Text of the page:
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17-06-2015 | Chronic myeloid leukaemia | News | Article

CML cell IL-6 production induces progenitor cell changes

medwireNews: Chronic myeloid leukaemia (CML) cells alter the function of healthy haematopoietic progenitor cells via interleukin (IL)-6, suggest study findings published in Cancer Cell.

Moreover, blocking IL-6 prevented the CML cells from inducing changes in the differentiation of normal cells, report Daniel Tenen, from National University of Singapore, and co-authors.

“These findings implicate a drug-targetable mechanism that could account for significant malignancy-related abnormalities in CML”, they believe.

The researchers developed a double transgenic mouse model of chronic phase CML by expression of the BCR–ABL oncogenic fusion under the control of a tetracycline-regulated enhancer of the murine stem cell leukaemia gene.

The transgenic mice experienced an increase in myeloid cells and a reduction of lymphoid cells compared with control mice, and this occurred with both transformed cells, expressing BCR–ABL, and normal cells.

Marrow samples taken from mice 4 weeks after CML induction revealed significant increases in numbers of progenitor cells, but not stem cells, and further analysis indicated that leukaemic environment altered the lymphopoiesis capacity of progenitor but not stem cells.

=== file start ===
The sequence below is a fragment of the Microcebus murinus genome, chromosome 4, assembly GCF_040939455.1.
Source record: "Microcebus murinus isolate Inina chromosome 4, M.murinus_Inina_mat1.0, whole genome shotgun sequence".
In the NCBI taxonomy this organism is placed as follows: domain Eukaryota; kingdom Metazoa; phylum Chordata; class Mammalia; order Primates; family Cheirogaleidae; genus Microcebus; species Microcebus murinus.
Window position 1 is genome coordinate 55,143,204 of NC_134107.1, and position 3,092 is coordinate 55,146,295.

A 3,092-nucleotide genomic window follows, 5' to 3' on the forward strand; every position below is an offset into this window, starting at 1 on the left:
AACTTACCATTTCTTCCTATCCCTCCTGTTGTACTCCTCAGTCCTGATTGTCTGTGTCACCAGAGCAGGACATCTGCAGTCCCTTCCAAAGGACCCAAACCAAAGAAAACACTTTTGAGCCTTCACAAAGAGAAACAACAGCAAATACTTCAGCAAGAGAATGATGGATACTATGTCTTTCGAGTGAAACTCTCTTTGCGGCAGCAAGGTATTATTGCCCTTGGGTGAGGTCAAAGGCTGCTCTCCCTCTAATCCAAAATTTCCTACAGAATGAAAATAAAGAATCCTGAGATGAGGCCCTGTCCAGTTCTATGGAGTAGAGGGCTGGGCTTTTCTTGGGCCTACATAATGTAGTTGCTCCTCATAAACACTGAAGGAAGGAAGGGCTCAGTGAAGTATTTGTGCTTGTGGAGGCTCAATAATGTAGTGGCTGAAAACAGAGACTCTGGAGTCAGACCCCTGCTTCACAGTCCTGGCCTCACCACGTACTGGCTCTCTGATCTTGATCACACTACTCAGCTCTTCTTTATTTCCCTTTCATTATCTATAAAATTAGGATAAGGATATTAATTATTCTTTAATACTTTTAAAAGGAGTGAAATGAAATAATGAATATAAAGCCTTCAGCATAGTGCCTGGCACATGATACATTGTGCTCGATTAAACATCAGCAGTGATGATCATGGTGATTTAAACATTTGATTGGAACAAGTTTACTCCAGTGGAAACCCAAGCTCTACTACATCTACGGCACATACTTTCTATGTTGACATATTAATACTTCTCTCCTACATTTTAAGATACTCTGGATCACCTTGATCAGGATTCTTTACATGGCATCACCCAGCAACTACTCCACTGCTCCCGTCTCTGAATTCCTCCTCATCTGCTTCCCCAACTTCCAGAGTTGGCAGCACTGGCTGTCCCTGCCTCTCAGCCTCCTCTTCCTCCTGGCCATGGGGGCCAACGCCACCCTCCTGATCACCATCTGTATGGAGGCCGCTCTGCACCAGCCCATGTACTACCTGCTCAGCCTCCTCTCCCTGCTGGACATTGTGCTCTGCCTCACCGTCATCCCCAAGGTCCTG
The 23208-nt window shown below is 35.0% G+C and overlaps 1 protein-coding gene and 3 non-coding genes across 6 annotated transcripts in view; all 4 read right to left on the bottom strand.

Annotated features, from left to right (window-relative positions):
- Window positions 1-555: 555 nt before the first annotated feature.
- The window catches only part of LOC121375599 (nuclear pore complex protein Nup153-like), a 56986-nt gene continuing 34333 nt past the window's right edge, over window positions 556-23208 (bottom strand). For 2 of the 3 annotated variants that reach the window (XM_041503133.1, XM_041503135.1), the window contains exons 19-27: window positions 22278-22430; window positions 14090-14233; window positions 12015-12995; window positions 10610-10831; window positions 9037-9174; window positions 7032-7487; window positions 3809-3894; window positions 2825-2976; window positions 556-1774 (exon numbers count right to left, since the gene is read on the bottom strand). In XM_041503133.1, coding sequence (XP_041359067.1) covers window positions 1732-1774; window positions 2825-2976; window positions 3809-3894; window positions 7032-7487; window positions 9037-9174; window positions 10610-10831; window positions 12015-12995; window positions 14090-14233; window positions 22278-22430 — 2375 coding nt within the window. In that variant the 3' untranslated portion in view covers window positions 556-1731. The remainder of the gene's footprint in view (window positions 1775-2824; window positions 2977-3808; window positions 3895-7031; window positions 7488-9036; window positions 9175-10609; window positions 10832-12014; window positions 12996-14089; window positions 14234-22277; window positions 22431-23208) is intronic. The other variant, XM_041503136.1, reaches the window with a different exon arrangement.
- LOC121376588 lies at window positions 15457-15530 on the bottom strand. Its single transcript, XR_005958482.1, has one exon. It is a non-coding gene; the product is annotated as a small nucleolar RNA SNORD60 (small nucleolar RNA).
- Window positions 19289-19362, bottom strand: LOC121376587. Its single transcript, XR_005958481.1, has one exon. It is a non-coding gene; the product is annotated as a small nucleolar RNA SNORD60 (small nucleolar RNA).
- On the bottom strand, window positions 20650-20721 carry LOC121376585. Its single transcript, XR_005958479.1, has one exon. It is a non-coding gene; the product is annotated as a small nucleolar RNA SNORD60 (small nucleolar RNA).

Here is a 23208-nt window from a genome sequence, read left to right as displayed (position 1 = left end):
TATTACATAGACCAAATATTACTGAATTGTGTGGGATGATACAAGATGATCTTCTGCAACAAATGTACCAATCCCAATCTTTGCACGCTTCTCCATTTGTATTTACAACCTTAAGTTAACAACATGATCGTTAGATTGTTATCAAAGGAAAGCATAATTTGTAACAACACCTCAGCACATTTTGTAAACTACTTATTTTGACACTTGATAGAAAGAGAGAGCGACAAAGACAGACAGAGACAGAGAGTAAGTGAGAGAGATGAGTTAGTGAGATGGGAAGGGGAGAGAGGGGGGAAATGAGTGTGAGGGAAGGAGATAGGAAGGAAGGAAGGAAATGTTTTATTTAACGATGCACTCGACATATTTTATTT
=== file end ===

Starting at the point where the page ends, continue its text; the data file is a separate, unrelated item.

The researchers also discovered that leukaemic progenitor cells produced the inflammatory cytokine IL-6; exposure to the tyrosine kinase inhibitor imatinib reduced IL-6 levels, suggesting that the “leukemic bystander effects are dependent on tyrosine kinase activity, can drive IL-6 production, and are likely reversible”, they write.

When IL-6 was blocked using an antibody, the CML mice did not experience myeloid expansion or splenomegaly until treatment was discontinued. Moreover, this effect was repeated in human cultures of bone marrow cells taken from chronic-phase CML patients.

“Given the contribution of IL-6 to a wide range of human inflammatory diseases, clinically effective strategies have already been developed for its neutralization”, Tenen et al observe.

“Our results suggest that this approach might be an effective therapy in drug-resistant CML or other leukemias with pro-inflammatory signatures, specifically, those in which the leukemic cells are also found to have an adverse impact on untransformed bystander hematopoietic cells.”

By Lynda Williams

medwireNews (www.medwireNews.com) is an independent medical news service provided by Springer Healthcare Limited. © Springer Healthcare Ltd; 2015